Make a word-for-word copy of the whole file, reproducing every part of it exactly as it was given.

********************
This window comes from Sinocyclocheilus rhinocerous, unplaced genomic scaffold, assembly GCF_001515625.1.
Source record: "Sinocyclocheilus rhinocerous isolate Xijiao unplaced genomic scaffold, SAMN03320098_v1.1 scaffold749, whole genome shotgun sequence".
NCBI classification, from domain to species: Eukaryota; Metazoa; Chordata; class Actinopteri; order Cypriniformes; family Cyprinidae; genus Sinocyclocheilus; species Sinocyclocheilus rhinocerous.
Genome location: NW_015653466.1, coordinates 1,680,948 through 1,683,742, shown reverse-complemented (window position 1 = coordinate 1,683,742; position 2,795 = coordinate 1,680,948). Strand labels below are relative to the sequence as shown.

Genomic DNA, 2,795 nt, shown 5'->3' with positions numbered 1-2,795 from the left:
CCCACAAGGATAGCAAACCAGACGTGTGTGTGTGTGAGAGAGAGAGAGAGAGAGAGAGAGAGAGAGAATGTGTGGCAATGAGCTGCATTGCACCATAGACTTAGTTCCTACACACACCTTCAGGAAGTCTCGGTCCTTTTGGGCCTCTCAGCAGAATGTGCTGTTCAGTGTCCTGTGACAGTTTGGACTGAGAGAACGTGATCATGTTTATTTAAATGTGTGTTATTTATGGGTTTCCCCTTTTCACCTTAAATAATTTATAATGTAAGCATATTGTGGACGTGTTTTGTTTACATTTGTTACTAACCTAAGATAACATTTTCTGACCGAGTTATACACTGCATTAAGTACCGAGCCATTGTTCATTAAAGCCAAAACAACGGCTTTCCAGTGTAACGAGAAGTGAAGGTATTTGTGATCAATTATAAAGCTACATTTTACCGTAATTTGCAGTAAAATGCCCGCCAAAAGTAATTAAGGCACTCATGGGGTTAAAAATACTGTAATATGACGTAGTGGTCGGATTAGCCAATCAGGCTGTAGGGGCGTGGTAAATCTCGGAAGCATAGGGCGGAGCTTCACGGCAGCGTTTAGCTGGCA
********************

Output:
This window comes from Sinocyclocheilus rhinocerous, unplaced genomic scaffold, assembly GCF_001515625.1.
Source record: "Sinocyclocheilus rhinocerous isolate Xijiao unplaced genomic scaffold, SAMN03320098_v1.1 scaffold749, whole genome shotgun sequence".
NCBI classification, from domain to species: Eukaryota; Metazoa; Chordata; class Actinopteri; order Cypriniformes; family Cyprinidae; genus Sinocyclocheilus; species Sinocyclocheilus rhinocerous.
Genome location: NW_015653466.1, coordinates 1,680,948 through 1,683,742, shown reverse-complemented (window position 1 = coordinate 1,683,742; position 2,795 = coordinate 1,680,948). Strand labels below are relative to the sequence as shown.

Genomic DNA, 2,795 nt, shown 5'->3' with positions numbered 1-2,795 from the left:
CCCACAAGGATAGCAAACCAGACGTGTGTGTGTGTGAGAGAGAGAGAGAGAGAGAGAGAGAGAGAGAATGTGTGGCAATGAGCTGCATTGCACCATAGACTTAGTTCCTACACACACCTTCAGGAAGTCTCGGTCCTTTTGGGCCTCTCAGCAGAATGTGCTGTTCAGTGTCCTGTGACAGTTTGGACTGAGAGAACGTGATCATGTTTATTTAAATGTGTGTTATTTATGGGTTTCCCCTTTTCACCTTAAATAATTTATAATGTAAGCATATTGTGGACGTGTTTTGTTTACATTTGTTACTAACCTAAGATAACATTTTCTGACCGAGTTATACACTGCATTAAGTACCGAGCCATTGTTCATTAAAGCCAAAACAACGGCTTTCCAGTGTAACGAGAAGTGAAGGTATTTGTGATCAATTATAAAGCTACATTTTACCGTAATTTGCAGTAAAATGCCCGCCAAAAGTAATTAAGGCACTCATGGGGTTAAAAATACTGTAATATGACGTAGTGGTCGGATTAGCCAATCAGGCTGTAGGGGCGTGGTAAATCTCGGAAGCATAGGGCGGAGCTTCACGGCAGCGTTTAGCTGGCA